Lincoln

The Civil War has raged four years costing hundreds of thousands of lives.  President Abraham Lincoln (Daniel Day-Lewis) and his advisers see the war coming to an end fairly soon but there will be more bloody battles ahead.  With recent elections leaving several Democratic representatives as lame ducks, Lincoln sees this as a good time to reintroduce his proposed 13th Amendment to the constitution banning slavery.  It had been defeated in the House earlier but the President believes with the election in the past, the outgoing representatives won’t have the same pressures on them to oppose the amendment.  The founder of the Republican Party, Preston Blair (Hal Holbrook) agrees to make sure no Republicans vote against it but demands being allowed to meet with a Confederate delegation to discuss a possible peace agreement.  Lincoln relents to gain Blair’s support.  Secretary of State William Seward (David Strathairn) offers to lobby Democratic representatives in an effort to collect enough votes despite his belief the amendment should be held until after the war’s end.  He employs lobbyists W.N. Bilboe (James Spader), Robert Latham (John Hawkes) and Richard Schell (Tim Blake Nelson) to offer jobs to those representatives who will be leaving Congress in exchange for their votes.  The fiery congressman Thaddeus Stevens (Tommy Lee Jones), who has been both a friend and an enemy to the President, is also gathering up as much support in the House as he can with other equally questionable methods.  With all the pressure of the war and Congress, Lincoln must deal with his emotional wife Mary (Sally Field) who still grieves over the death of their son Willie.  She suffers from migraine headaches and is prone to sudden bouts of anger and crying, aiming her rage at Lincoln.  Oldest son Robert (Joseph Gordon-Levitt) is in law school but feels guilty about not serving in the army and is determined to enlist despite his parents’ objections.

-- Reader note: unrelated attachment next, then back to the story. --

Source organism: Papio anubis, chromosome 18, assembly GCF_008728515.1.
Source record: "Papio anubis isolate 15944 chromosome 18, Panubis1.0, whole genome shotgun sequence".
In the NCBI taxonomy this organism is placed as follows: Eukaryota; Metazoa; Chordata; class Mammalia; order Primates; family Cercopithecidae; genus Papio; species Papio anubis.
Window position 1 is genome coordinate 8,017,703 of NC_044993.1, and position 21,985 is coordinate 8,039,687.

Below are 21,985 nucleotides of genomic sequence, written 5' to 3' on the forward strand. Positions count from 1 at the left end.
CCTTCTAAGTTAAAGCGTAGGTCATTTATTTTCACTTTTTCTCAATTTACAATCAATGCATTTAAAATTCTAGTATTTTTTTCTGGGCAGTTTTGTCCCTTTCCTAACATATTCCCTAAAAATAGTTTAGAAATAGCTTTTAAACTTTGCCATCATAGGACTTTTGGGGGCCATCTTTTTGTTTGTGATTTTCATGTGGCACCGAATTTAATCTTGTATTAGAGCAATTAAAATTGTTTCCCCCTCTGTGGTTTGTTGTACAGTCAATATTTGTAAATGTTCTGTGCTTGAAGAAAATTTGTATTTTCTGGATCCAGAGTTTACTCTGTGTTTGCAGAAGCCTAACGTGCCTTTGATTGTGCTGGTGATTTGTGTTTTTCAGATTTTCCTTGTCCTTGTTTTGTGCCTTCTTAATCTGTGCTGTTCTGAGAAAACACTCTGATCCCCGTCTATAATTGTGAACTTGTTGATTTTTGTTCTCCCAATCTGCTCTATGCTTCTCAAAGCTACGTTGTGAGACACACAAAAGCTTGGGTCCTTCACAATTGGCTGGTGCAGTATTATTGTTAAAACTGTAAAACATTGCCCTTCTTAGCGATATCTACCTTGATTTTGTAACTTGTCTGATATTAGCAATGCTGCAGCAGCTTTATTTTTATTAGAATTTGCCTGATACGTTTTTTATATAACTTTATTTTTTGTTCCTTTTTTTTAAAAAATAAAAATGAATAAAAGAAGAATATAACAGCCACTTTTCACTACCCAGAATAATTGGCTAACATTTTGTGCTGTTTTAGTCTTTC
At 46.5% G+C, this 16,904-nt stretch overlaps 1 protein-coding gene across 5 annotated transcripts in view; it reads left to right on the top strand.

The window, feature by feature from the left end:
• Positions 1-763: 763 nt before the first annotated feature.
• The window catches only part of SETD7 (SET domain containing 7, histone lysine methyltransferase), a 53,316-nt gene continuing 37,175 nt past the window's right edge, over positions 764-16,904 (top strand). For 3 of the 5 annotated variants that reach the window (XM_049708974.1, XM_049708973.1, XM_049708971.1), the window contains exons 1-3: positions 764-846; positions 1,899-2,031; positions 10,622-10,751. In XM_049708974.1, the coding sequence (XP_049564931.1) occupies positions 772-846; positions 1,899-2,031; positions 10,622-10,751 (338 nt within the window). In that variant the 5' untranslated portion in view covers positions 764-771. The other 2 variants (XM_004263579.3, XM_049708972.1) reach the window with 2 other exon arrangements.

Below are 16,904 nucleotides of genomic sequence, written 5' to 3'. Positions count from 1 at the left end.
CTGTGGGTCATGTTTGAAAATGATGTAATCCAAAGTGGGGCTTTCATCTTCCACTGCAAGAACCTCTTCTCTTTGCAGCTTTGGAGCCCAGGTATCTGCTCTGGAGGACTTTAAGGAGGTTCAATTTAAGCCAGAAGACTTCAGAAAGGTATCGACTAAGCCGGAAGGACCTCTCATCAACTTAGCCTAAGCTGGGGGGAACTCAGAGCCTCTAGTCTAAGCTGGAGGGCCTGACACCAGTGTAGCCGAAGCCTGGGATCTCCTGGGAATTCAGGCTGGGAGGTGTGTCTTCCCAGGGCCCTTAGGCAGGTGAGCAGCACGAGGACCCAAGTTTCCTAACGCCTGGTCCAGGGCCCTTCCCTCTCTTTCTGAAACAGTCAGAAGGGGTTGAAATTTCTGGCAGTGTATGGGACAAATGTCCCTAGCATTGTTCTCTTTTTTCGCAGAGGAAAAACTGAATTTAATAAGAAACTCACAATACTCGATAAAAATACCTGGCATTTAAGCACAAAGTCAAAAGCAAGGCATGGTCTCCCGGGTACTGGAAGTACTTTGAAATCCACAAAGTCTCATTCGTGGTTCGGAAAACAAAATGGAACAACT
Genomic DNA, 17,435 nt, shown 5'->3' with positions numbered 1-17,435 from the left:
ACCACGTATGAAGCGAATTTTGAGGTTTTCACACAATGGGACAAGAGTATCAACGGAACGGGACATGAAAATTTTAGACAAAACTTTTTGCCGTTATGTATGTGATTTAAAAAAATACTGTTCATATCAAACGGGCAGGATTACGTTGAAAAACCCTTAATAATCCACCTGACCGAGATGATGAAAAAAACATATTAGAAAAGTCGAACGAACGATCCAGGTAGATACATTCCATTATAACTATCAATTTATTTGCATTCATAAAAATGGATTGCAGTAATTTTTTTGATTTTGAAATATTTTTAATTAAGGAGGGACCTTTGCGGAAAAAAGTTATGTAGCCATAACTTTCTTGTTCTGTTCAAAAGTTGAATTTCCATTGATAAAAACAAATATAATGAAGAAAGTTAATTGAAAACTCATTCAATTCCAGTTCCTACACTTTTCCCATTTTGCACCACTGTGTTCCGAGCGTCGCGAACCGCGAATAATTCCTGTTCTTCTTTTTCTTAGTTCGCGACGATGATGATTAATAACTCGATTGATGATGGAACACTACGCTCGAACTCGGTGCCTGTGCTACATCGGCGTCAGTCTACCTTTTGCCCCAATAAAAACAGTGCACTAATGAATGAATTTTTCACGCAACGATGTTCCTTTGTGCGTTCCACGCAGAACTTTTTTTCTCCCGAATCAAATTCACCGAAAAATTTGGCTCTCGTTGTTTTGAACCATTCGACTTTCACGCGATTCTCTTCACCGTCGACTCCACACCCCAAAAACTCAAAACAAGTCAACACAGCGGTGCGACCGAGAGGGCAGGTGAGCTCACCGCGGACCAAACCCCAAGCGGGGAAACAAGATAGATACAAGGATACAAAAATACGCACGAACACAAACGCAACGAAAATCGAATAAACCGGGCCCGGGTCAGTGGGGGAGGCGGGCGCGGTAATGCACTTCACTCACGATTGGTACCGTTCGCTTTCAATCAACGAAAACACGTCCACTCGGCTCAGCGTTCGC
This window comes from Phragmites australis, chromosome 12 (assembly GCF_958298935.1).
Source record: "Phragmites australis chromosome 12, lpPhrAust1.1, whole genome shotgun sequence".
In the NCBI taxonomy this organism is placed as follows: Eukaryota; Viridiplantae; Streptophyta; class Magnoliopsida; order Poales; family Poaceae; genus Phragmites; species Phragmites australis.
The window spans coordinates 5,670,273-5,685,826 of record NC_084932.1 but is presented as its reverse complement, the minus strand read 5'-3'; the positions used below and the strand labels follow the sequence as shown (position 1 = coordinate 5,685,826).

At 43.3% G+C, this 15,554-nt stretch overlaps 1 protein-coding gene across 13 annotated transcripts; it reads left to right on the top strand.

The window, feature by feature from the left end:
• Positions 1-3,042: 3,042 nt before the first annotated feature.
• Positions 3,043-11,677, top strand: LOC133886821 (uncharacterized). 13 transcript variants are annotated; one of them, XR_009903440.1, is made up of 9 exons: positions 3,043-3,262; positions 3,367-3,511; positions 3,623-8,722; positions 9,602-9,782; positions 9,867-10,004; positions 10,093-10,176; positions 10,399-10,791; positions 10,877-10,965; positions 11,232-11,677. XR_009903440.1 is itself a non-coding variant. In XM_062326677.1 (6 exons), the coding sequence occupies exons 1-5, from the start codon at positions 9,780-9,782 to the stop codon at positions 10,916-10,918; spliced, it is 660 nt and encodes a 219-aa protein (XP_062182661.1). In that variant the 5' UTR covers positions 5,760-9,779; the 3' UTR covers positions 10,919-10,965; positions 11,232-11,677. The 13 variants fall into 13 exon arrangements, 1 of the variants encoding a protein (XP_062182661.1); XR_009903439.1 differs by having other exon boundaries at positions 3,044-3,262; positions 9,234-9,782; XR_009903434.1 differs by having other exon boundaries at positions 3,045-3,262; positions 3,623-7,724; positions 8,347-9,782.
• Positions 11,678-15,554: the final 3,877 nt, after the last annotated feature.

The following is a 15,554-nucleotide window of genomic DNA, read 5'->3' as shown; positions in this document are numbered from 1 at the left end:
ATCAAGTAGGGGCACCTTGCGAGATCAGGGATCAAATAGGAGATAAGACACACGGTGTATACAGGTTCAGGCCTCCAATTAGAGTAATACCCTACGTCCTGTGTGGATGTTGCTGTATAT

Directed by Steven Spielberg, “Lincoln” is based in part on a book by presidential historian Doris Kearns Goodwin entitled “Team of Rivals:  The Political Genius of Abraham Lincoln.”  In the book Goodwin describes how Lincoln’s Cabinet was made up of men who didn’t have a problem telling the President if they believed he was wrong.  There is no shortage of people speaking up forcefully and with conviction in the film as Lincoln navigates the minefield of mid-19th century American politics during the Civil War.  History shows he traversed it successfully and the film is a loving and reverent examination of a unique man during a unique time.
 
I think it is safe to say Daniel Day-Lewis will be nominated for another Oscar for his performance as Lincoln.  While none of us knows how the real person spoke or moved, I was transfixed by Lewis’ performance and truly felt like President Lincoln was being shown on the screen.  It is a powerful piece of work that will give anyone else pause before they consider taking the role in the future.  From the voice to the walk, Lewis becomes Lincoln in his portrayal that is far deeper than just a stovepipe hat and a beard.  His gentle performance lulls the audience into thinking Lincoln was incapable of anger until he explodes with rage or annoyance over the arguments from his advisors about the end of slavery or the tongue lashing he receives from Mary.  The nuance in Lewis’ acting is astonishing and will touch the heart of all who view it.